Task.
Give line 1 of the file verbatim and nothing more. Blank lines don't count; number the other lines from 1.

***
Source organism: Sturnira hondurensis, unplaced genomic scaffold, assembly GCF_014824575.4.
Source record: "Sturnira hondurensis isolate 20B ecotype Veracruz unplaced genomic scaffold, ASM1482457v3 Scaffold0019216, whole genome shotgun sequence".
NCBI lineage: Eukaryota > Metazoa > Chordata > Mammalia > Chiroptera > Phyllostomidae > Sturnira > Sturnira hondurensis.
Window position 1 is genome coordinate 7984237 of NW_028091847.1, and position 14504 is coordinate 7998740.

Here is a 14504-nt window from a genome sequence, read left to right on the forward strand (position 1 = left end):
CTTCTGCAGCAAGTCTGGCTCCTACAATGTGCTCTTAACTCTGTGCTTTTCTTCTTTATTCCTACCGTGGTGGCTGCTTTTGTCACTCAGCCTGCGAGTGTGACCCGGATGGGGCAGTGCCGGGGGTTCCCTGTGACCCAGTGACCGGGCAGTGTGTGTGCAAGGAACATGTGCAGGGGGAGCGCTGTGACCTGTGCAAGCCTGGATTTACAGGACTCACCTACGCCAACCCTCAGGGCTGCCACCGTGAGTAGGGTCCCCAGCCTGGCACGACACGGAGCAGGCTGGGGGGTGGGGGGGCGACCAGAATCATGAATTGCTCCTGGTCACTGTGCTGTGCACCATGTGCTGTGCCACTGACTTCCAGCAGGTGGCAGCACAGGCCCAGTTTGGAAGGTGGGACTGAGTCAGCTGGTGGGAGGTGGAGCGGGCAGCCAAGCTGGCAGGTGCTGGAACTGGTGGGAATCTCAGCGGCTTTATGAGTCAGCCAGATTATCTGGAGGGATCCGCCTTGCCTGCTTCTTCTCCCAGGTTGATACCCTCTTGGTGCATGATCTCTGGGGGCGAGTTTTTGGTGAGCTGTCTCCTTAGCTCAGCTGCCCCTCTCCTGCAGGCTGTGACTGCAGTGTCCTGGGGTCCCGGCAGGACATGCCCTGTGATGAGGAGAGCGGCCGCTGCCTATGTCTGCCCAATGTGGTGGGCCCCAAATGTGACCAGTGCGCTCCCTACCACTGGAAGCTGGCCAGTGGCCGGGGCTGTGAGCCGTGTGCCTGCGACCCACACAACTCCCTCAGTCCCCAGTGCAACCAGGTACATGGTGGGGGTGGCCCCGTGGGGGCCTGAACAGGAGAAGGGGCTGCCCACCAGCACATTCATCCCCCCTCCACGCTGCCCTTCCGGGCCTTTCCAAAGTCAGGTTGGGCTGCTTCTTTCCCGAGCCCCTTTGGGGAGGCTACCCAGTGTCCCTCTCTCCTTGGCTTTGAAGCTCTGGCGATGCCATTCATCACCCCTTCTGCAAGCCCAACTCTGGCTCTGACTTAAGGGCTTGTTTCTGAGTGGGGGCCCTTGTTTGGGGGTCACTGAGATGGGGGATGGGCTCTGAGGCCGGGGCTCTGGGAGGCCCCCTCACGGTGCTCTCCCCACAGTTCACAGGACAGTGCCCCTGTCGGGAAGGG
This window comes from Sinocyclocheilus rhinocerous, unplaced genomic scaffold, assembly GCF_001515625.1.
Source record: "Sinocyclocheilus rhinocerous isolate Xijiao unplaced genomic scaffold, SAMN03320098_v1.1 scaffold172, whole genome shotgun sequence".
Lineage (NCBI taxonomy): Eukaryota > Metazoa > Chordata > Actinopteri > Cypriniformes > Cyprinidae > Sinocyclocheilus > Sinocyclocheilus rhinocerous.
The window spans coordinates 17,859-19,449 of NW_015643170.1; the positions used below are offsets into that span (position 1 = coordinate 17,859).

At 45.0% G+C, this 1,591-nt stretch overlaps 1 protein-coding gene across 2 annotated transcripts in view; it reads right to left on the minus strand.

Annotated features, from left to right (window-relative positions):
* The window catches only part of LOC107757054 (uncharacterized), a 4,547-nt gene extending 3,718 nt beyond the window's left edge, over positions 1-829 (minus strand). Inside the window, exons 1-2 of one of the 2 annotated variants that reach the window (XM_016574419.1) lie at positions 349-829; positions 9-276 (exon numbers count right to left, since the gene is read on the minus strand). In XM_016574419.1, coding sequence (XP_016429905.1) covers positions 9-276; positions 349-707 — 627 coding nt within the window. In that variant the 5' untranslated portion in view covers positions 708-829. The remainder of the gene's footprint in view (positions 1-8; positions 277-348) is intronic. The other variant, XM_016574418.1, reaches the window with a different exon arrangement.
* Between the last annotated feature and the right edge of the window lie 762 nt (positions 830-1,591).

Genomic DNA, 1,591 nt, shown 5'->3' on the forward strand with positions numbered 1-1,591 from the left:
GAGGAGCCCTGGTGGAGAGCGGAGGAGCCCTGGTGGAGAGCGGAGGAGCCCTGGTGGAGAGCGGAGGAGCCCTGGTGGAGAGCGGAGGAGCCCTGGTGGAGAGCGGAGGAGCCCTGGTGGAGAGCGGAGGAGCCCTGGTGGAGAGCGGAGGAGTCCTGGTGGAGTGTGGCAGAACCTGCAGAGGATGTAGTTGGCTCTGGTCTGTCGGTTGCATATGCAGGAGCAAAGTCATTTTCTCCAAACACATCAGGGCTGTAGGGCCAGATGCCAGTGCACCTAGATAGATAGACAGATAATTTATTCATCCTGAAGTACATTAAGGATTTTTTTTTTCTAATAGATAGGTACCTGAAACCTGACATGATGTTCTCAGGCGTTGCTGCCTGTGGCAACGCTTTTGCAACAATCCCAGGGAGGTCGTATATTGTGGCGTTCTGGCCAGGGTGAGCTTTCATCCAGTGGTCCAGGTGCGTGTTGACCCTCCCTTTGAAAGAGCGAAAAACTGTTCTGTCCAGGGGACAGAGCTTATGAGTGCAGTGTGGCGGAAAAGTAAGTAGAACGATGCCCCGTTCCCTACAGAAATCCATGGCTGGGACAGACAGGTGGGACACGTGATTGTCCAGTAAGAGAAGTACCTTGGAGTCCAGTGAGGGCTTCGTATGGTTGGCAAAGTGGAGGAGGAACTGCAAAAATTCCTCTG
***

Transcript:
Source organism: Sturnira hondurensis, unplaced genomic scaffold, assembly GCF_014824575.4.